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For my matrix algebra class I need to prove the following:

If $A^2=0$, prove $\mathrm{rank}(A) \le \frac{n}{2}$. So if A is nilpotent prove $\mathrm{rank}(A) \le \frac{n}{2}$.

I know already how to solve this, but my initial way of solving is false. I am looking for the mistake, but cannot find one. I know there already exists a question where this is asked. I'm just curious about my particular mistake.

Proof:

$A=\begin{bmatrix}a_1&&a_2&& ...&&a_n\end{bmatrix}$ and $A=\begin{bmatrix}a^T_1\\a^T_2\\...\\a^T_n\end{bmatrix}$

$AA=\begin{bmatrix}a_1 && a_2 && ... && a_n\end{bmatrix}\begin{bmatrix}a^T_1\\a^T_2\\...\\a^T_n\end{bmatrix}$

$=\begin{bmatrix}a_1a^T_1&&...&&a1a^T_n\\...\\a_na^T_1 && ...&& a_na^T_n\end{bmatrix}$

$=\begin{bmatrix} a_1 \cdot a_1&&...&&a_1 \cdot a_n\\...\\a_n \cdot a_1 && ...&& a_n \cdot a_n\end{bmatrix}$

$=0_{nxn}$

So we know the diagonal is zero thus $a_i \cdot a_i = 0$ this equals $\vert\vert{a_i}\vert\vert^2$ The square root of this equals the length, therefore the length is equal to 0. The only vector with this property is the zero vector. Herefore all vectors $a$ must be equal to the zero vector.

The last however is not the truth, is there anyone who can spot my mistake?

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  • $\begingroup$ The two different expressions for $A$ that you have are not equal, the second is $A^T$ $\endgroup$
    – clark
    Nov 28, 2016 at 14:02
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    $\begingroup$ The matrix with zeroes on and below the diagonal and ones above the diagonal is nilpotent, but its rank is $n-1$. $\endgroup$
    – Arthur
    Nov 28, 2016 at 14:02
  • $\begingroup$ @clark Wow, thanks I hadn't realized that yet $\endgroup$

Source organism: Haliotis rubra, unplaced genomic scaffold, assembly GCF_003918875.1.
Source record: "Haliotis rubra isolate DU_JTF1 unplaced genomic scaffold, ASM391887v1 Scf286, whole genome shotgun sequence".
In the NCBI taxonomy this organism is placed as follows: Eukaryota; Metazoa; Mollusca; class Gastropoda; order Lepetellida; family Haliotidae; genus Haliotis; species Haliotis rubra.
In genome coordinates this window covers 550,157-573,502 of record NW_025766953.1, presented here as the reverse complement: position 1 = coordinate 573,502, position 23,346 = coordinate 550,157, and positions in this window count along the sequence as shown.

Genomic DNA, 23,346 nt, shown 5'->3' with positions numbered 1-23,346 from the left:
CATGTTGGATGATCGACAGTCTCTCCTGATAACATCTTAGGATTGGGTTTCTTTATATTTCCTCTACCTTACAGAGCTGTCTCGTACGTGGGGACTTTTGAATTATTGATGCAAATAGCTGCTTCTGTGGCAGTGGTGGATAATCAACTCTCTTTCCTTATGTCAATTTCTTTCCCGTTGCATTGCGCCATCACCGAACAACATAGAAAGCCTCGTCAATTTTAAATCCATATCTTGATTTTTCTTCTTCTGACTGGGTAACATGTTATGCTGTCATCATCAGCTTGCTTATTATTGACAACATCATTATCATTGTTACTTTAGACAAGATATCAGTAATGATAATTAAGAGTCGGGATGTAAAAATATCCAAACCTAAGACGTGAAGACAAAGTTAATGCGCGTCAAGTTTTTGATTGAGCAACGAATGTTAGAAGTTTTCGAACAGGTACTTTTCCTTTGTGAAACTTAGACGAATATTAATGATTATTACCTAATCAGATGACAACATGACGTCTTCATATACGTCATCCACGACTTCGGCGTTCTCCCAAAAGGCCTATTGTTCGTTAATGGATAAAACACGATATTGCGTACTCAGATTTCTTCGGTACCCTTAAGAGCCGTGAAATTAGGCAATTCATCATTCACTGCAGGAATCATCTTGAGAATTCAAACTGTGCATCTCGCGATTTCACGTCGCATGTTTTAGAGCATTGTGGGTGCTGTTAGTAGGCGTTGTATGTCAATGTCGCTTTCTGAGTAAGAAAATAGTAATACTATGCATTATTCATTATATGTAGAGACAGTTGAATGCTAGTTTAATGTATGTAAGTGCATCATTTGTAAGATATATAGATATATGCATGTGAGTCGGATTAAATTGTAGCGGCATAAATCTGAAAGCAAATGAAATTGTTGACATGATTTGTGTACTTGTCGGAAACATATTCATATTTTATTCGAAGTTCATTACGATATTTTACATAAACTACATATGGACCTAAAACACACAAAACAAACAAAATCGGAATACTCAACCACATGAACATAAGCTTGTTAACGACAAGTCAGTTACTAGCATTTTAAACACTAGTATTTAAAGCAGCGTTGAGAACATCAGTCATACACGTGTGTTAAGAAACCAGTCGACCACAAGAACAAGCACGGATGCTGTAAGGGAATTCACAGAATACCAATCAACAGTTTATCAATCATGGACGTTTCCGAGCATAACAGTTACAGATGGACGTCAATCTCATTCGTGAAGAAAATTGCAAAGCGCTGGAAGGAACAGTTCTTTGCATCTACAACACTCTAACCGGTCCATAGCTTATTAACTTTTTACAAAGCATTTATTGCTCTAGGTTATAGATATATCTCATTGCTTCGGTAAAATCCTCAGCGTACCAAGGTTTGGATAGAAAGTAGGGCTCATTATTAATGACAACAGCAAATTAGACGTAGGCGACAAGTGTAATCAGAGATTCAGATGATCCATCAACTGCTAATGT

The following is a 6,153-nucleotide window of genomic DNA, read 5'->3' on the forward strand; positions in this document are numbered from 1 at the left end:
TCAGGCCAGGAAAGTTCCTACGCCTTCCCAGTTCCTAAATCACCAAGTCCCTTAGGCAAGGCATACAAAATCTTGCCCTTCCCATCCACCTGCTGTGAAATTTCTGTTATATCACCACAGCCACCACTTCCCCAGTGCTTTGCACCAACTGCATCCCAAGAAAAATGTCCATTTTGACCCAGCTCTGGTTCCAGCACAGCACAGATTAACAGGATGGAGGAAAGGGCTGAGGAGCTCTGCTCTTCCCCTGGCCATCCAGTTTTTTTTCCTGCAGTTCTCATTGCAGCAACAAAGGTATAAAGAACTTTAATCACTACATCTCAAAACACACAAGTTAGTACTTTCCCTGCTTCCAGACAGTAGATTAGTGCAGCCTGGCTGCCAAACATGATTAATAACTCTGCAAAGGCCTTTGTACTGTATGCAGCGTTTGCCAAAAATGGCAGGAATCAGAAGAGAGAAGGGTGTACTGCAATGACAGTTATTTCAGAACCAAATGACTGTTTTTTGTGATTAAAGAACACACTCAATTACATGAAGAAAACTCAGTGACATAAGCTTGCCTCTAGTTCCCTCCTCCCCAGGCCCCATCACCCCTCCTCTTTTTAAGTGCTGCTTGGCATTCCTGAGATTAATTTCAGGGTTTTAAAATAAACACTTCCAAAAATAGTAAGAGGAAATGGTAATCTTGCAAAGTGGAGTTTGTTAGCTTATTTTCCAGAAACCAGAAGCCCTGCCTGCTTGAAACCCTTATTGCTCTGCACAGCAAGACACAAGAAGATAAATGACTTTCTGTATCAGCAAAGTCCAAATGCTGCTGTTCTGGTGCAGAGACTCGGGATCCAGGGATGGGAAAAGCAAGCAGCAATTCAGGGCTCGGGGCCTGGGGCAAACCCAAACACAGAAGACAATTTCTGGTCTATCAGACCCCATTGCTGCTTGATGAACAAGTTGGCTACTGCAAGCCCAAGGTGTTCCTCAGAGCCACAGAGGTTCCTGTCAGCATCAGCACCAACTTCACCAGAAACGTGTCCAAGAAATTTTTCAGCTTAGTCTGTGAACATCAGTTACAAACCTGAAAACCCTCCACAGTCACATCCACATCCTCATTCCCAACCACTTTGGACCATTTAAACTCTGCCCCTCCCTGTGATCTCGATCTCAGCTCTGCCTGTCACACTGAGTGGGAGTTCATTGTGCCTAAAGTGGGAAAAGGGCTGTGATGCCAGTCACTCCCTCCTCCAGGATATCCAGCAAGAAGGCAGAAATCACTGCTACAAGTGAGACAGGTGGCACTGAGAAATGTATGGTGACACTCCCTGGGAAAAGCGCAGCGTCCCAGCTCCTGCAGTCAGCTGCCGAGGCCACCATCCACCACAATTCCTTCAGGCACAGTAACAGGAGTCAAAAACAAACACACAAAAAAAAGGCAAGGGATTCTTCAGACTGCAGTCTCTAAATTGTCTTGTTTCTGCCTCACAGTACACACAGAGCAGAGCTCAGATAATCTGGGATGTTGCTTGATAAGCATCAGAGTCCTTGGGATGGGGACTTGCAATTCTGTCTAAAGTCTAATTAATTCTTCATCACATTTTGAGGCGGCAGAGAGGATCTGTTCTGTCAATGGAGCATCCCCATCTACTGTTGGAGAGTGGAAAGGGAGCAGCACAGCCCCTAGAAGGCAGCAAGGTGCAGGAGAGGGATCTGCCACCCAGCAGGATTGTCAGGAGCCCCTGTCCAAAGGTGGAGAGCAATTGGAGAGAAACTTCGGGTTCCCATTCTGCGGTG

– Marekkk
    Nov 28, 2016 at 14:03
  • $\begingroup$ Do I just leave this here, because it is solved and probably way to easy for MSE? $\endgroup$
    – Marekkk
    Nov 28, 2016 at 14:04
  • $\begingroup$ math.stackexchange.com/questions/441116/… $\endgroup$ Jul 14, 2019 at 13:45

3 Answers 3

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If $A^2 = 0$, then $A(Ax) = 0$ for all $x\in\mathbb{R}^n$. Therefore, $$\operatorname{col}(A) \subset \operatorname{null}(A) \implies \operatorname{rank}(A) \leq \operatorname{nullity}(A).$$ By the rank-nullity theorem $$ n = \operatorname{rank}(A) + \operatorname{nullity}(A) \geq 2\operatorname{rank}(A). $$

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You use the fact that $A=A^T$. Is the matrix $A$ symmetric?

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    $\begingroup$ Why not? The question is: "is there anyone who can spot my mistake?" $\endgroup$ Nov 28, 2016 at 14:03
  • $\begingroup$ You're right. I just don't read, apparently. $\endgroup$
    – Arthur
    Nov 28, 2016 at 14:04
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Pretty late to the party but adding another way of solving since it's different and uses a nice idea, in case anyone stumbles upon this post for help.

We know from the Sylvester inequality $$\mathrm{rank}(XY)\geq\mathrm{rank}(X)+\mathrm{rank}(Y)-n$$

Setting $X=Y=A$ we get $$\mathrm{rank}(AA)\geq\mathrm{rank}(A)+\mathrm{rank}(A)-n$$ or equivalently $$\mathrm{rank}(A^2)\geq2\mathrm{rank}(A)-n$$ and since $$\mathrm{rank}(A^2)=0$$ because $A^2=O_n$, we get $$0\geq2\mathrm{rank}(A)-n$$ or equivalently $$\mathrm{rank}(A)\leq \frac{n}{2}$$ and we are done . $\square$

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